It seems that most of work here is divided between “PostLateUpdate_FinishFrameRendering” and “PlayerLoop”. Let’s take a look at the former one first. .

What a waste! Disabling shadows in this case helps performance a lot. Now let’s look at the “PlayerLoop” part of the main thread. you can see that the shadows aren’t even visible.but if you look at the screenshot of the game. The rest of the time during rendering is spent running the forward render loop. with no visual degradation whatsoever. and preparing to render. The only way to reduce this cost is to reduce the number of meshes in the scene.Over a third of the whole rendering time in our game is spent rendering shadow maps . . building render queues.

FindObjectsOfType()” function multiple times. Therefore. There’s also some managed code taking a little time.NET ETW provider enabled. These frames are Mono JIT-ed code. With . It looks like most of the “PlayerLoop” time is taken by a MonoBehaviour update. while with IL2CPP scripting backend they can be decoded as long as there is a matching PDB file. they can be decoded as long as the trace was recorded with . which Windows Performance Analyzer cannot decode. which is very resource-intensive as evident in the sample count attributed to it.NET scripting backend. and finally some physics calculations. managed stack frames cannot be shown when using Mono scripting backend. and perhaps cache the results in the “Start()” function. . The main course of action in this case is to eliminate these “FindObjectsOfType()” calls every frame.The first items to address here are the mysterious “?!?” stack frames. It calls the “Object.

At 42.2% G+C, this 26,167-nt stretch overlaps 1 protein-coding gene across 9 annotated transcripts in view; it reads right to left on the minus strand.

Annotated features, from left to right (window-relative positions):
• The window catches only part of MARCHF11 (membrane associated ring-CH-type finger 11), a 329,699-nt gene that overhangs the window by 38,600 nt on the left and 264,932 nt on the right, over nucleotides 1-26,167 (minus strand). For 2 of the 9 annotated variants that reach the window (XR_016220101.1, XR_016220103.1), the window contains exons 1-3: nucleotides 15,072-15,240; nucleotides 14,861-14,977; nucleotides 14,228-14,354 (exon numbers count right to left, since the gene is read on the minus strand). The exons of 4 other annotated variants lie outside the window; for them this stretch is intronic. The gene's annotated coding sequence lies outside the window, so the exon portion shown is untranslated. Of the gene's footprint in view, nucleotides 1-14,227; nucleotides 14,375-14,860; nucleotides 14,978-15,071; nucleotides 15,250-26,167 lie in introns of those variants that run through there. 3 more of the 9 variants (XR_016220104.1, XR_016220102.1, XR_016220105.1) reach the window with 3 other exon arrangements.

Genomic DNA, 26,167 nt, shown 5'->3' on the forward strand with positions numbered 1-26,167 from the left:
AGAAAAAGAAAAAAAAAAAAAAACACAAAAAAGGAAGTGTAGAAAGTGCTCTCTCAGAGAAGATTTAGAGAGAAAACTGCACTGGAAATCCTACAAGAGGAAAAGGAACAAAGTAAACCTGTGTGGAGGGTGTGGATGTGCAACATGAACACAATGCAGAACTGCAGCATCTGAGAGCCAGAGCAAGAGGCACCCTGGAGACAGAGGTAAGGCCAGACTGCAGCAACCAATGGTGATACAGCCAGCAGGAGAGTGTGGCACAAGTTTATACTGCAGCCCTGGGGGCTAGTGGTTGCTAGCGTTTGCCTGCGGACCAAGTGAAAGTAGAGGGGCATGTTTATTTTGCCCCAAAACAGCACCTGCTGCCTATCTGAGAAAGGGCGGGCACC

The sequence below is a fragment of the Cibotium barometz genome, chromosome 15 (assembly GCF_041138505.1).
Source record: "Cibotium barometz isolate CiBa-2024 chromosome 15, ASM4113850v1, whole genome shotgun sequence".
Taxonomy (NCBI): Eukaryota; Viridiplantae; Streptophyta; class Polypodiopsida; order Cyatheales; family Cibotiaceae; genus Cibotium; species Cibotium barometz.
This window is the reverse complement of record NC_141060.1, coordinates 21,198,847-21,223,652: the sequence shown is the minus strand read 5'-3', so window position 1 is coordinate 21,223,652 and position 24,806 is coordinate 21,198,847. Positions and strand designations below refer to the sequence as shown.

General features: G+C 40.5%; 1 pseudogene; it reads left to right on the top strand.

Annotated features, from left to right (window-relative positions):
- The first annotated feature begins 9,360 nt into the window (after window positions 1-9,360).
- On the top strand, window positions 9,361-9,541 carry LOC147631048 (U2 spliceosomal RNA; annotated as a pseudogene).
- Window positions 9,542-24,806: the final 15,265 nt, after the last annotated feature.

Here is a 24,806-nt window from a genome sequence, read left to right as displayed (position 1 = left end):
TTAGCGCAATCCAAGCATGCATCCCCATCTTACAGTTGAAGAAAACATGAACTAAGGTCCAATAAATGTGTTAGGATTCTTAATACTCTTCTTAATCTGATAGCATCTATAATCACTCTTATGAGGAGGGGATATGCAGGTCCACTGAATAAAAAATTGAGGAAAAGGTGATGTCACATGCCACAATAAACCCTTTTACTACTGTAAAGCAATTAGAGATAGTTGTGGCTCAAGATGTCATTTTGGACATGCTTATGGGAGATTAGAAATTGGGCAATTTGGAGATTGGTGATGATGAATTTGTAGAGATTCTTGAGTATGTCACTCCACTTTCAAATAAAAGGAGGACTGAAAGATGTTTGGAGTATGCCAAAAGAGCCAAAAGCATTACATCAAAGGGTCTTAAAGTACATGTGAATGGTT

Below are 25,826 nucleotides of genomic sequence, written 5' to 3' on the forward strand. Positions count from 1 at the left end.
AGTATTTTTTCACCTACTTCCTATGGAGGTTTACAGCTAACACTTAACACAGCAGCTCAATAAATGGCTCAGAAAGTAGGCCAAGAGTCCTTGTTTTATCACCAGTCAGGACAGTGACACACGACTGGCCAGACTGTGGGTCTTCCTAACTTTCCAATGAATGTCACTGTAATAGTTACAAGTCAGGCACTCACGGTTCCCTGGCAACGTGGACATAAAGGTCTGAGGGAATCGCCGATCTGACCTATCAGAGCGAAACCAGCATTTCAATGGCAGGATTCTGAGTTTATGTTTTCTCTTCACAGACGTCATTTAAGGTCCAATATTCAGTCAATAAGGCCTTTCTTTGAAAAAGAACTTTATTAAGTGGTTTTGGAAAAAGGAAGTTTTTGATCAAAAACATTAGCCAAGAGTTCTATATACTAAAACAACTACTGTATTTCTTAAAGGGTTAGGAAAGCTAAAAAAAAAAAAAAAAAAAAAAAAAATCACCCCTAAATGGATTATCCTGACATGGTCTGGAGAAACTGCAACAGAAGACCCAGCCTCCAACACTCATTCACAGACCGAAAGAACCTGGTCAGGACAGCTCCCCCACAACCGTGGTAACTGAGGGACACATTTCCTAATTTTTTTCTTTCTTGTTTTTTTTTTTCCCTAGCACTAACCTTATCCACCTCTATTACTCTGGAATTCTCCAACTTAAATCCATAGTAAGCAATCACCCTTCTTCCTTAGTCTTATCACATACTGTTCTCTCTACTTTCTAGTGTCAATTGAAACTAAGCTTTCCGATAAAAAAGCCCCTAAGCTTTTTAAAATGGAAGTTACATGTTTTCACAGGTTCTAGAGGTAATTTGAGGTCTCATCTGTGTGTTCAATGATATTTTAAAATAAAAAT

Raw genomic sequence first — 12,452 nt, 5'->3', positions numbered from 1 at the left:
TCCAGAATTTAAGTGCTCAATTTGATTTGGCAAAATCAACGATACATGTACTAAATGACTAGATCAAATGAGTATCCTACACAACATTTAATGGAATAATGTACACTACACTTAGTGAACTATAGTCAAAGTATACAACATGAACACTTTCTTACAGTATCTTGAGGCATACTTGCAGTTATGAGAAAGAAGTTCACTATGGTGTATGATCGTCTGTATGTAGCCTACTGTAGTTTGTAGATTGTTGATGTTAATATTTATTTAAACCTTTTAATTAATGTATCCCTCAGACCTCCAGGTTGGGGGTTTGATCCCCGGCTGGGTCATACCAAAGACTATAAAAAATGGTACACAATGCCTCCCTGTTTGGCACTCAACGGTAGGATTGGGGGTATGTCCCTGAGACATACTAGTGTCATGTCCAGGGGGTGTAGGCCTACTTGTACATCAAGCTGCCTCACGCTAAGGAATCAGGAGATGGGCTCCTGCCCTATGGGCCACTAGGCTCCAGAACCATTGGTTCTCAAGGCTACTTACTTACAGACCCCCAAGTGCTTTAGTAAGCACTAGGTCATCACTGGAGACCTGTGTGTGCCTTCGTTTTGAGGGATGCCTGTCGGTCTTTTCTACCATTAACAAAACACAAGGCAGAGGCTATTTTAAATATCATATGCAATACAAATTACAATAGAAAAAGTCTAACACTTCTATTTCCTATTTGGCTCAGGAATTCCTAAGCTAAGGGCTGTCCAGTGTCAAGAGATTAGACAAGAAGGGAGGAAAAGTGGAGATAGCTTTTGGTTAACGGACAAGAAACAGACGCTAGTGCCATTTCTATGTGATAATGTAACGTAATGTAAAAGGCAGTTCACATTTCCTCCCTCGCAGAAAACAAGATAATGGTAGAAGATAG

CPU Usage (Precise) only indicates which threads are executing at a particular point in time. not what those threads are doing. The only stack trace it gives is the stack trace from where the thread was when it started its execution during the context switch. A context switch is the switching execution on the CPU from one thread to another. so these events make up the rows of the Analysis tab for this provider. This provider is usually used for wait analysis. The CPU Usage (Precise) provider only logs OS context switches. Unlike the CPU Usage (Sampled) provider. CPU Usage (Precise) provider The CPU Usage (Precise) provider shows the precise CPU usage of all threads running in the system. by logging every single context switch that the operating system executes. to investigate why a thread isn’t running. . The CPU Usage (Precise) provider shows very different data compared to the CPU Usage (Sampled) provider.